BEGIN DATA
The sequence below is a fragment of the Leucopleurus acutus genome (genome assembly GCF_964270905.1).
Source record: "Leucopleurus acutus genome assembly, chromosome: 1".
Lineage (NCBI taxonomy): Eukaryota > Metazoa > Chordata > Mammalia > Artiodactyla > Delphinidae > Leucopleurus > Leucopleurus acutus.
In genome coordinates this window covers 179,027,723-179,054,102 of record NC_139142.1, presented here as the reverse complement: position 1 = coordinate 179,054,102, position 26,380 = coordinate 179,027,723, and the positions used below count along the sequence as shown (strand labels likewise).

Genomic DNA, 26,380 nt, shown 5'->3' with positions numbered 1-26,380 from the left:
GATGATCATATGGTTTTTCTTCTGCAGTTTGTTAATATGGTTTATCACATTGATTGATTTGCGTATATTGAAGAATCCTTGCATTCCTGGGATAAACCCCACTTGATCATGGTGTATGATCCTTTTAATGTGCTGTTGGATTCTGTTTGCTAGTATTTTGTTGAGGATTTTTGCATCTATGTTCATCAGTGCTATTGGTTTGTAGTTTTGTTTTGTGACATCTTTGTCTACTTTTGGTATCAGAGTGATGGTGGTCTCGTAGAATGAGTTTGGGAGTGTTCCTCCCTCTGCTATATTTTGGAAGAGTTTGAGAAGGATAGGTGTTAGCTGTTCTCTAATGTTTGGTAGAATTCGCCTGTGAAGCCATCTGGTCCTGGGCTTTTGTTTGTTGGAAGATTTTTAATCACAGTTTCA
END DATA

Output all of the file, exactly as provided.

The sequence below is a fragment of the Leucopleurus acutus genome (genome assembly GCF_964270905.1).
Source record: "Leucopleurus acutus genome assembly, chromosome: 1".
Lineage (NCBI taxonomy): Eukaryota > Metazoa > Chordata > Mammalia > Artiodactyla > Delphinidae > Leucopleurus > Leucopleurus acutus.
In genome coordinates this window covers 179,027,723-179,054,102 of record NC_139142.1, presented here as the reverse complement: position 1 = coordinate 179,054,102, position 26,380 = coordinate 179,027,723, and the positions used below count along the sequence as shown (strand labels likewise).

Genomic DNA, 26,380 nt, shown 5'->3' with positions numbered 1-26,380 from the left:
GATGATCATATGGTTTTTCTTCTGCAGTTTGTTAATATGGTTTATCACATTGATTGATTTGCGTATATTGAAGAATCCTTGCATTCCTGGGATAAACCCCACTTGATCATGGTGTATGATCCTTTTAATGTGCTGTTGGATTCTGTTTGCTAGTATTTTGTTGAGGATTTTTGCATCTATGTTCATCAGTGCTATTGGTTTGTAGTTTTGTTTTGTGACATCTTTGTCTACTTTTGGTATCAGAGTGATGGTGGTCTCGTAGAATGAGTTTGGGAGTGTTCCTCCCTCTGCTATATTTTGGAAGAGTTTGAGAAGGATAGGTGTTAGCTGTTCTCTAATGTTTGGTAGAATTCGCCTGTGAAGCCATCTGGTCCTGGGCTTTTGTTTGTTGGAAGATTTTTAATCACAGTTTCA